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Can you have a tolerance on the frequency of metal detection checks?


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#1 astro

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Posted 24 July 2020 - 08:50 AM

Hi

 

Currently we do our metal detection hourly but sometimes this is not practical as production might be over by a few minutes from the hour. If I put a 10 mins window tolerance over the hour would BRC still accept this?

 

Thanks



#2 Slab

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Posted 24 July 2020 - 12:18 PM

IMEX a tolerance or variance in verification activities and critical limits isn't permissible, though I'm not 100% on BRC code.

 

Just so I understand your question, you mean that a run of product is only 45 minutes, and you return to the MD with no product to challenge?

 

It would depend on the exact verbiage of your policy or HACCP plan, however there should be a final challenge for that product by the operator or QC just to make sure thresholds and reject mechanisms haven't gone wonky since last checked.

 

 


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#3 olenazh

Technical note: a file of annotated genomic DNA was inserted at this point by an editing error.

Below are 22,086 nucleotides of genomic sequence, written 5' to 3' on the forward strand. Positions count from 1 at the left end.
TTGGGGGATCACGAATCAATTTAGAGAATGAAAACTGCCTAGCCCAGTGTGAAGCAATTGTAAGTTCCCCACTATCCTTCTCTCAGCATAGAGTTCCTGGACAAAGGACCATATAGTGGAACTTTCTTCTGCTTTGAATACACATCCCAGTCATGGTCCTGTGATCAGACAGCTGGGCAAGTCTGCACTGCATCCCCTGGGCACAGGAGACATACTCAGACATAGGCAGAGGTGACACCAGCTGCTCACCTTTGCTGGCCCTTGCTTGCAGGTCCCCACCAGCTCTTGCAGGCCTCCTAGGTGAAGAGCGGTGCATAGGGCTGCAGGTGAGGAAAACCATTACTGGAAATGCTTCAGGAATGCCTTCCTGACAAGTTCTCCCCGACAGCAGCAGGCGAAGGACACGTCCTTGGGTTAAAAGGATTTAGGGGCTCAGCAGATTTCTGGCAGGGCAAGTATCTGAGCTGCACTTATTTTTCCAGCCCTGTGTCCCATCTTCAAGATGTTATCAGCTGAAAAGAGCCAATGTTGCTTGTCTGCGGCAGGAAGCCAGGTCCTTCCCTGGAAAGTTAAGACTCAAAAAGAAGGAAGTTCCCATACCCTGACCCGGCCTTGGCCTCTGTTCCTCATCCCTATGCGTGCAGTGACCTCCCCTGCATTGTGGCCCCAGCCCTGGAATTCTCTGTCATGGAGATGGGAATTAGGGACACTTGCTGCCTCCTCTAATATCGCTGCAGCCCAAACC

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Posted 24 July 2020 - 12:25 PM

I used to work for the bakery with BRC (it was 2013-2014), and I remember we did metal detection every hour with a tolerance +/- 10 min - this wasn't objected by the auditor. However, BRC requirements might've changed since then.



#4 pHruit

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Posted 24 July 2020 - 03:06 PM

BRC is its usual vague self on this. The standard itself doesn't specify a tolerance, merely that "the site shall establish.. the methods and frequency".

The IG suggests that "a minimum of hourly testing is typically expected", but in the context that it relates to the site's ability to recover and retest product if a failure occurs. A 1hr +/- 10min tolerance is therefore really saying that 70 mins is reasonable for your site to achieve this, so perhaps the question is: can you demonstrate this to be the case?



#5 Ehab Nassar

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Posted 24 July 2020 - 08:18 PM

Hi Astro ,

 

The BRC Interpretation guide stated (4.10.3.3):

The frequency of testing must be based on the quantity and type(s) of product. However, the following should be considered:

• start-up and finish of shifts

• product changeovers

• change in machine settings following downtime for repairs

• customer requirements

• regular checks throughout production (these should consider the site’s ability to recover and retest product in the event of a failure; therefore a minimum of hourly testing is typically expected).

 

Accordingly you can set your frequency ( for example hourly or whatever is appropriate for you machine and lines)  as well as the above mentioned  , so  if the production  finished you can document the time and indicate it as end of production simply.